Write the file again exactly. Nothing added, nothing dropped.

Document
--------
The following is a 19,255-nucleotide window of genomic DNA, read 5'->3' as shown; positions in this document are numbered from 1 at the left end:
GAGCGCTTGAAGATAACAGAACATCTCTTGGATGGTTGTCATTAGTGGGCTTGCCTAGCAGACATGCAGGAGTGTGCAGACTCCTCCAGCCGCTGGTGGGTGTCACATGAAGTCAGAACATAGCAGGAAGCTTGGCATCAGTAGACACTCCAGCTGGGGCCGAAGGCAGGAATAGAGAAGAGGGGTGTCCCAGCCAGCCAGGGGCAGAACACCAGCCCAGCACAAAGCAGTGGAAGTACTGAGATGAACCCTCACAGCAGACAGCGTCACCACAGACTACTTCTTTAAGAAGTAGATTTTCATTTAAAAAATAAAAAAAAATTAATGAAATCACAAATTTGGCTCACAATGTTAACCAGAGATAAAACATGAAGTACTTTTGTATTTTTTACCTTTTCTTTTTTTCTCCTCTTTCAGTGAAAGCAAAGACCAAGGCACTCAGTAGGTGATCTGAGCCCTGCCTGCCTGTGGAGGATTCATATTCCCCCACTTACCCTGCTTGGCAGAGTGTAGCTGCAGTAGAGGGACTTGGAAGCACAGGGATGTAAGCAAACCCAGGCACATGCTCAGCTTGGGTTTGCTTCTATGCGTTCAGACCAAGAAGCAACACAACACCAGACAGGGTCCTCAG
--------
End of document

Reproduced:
The following is a 19,255-nucleotide window of genomic DNA, read 5'->3' as shown; positions in this document are numbered from 1 at the left end:
GAGCGCTTGAAGATAACAGAACATCTCTTGGATGGTTGTCATTAGTGGGCTTGCCTAGCAGACATGCAGGAGTGTGCAGACTCCTCCAGCCGCTGGTGGGTGTCACATGAAGTCAGAACATAGCAGGAAGCTTGGCATCAGTAGACACTCCAGCTGGGGCCGAAGGCAGGAATAGAGAAGAGGGGTGTCCCAGCCAGCCAGGGGCAGAACACCAGCCCAGCACAAAGCAGTGGAAGTACTGAGATGAACCCTCACAGCAGACAGCGTCACCACAGACTACTTCTTTAAGAAGTAGATTTTCATTTAAAAAATAAAAAAAAATTAATGAAATCACAAATTTGGCTCACAATGTTAACCAGAGATAAAACATGAAGTACTTTTGTATTTTTTACCTTTTCTTTTTTTCTCCTCTTTCAGTGAAAGCAAAGACCAAGGCACTCAGTAGGTGATCTGAGCCCTGCCTGCCTGTGGAGGATTCATATTCCCCCACTTACCCTGCTTGGCAGAGTGTAGCTGCAGTAGAGGGACTTGGAAGCACAGGGATGTAAGCAAACCCAGGCACATGCTCAGCTTGGGTTTGCTTCTATGCGTTCAGACCAAGAAGCAACACAACACCAGACAGGGTCCTCAG